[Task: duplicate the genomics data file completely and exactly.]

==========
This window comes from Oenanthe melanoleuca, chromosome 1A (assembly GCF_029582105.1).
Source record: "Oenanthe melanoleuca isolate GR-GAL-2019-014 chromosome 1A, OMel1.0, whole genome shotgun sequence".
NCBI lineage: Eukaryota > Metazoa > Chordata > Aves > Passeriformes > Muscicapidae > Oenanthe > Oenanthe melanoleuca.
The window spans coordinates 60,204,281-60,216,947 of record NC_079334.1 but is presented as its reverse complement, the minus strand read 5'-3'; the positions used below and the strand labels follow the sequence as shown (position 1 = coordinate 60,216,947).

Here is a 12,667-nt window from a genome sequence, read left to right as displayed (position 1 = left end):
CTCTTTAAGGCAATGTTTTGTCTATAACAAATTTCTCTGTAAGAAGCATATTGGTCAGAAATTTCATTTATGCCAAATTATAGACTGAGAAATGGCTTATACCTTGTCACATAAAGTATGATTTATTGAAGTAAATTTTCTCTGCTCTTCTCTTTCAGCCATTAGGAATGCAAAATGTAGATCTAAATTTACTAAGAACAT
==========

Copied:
This window comes from Oenanthe melanoleuca, chromosome 1A (assembly GCF_029582105.1).
Source record: "Oenanthe melanoleuca isolate GR-GAL-2019-014 chromosome 1A, OMel1.0, whole genome shotgun sequence".
NCBI lineage: Eukaryota > Metazoa > Chordata > Aves > Passeriformes > Muscicapidae > Oenanthe > Oenanthe melanoleuca.
The window spans coordinates 60,204,281-60,216,947 of record NC_079334.1 but is presented as its reverse complement, the minus strand read 5'-3'; the positions used below and the strand labels follow the sequence as shown (position 1 = coordinate 60,216,947).

Here is a 12,667-nt window from a genome sequence, read left to right as displayed (position 1 = left end):
CTCTTTAAGGCAATGTTTTGTCTATAACAAATTTCTCTGTAAGAAGCATATTGGTCAGAAATTTCATTTATGCCAAATTATAGACTGAGAAATGGCTTATACCTTGTCACATAAAGTATGATTTATTGAAGTAAATTTTCTCTGCTCTTCTCTTTCAGCCATTAGGAATGCAAAATGTAGATCTAAATTTACTAAGAACAT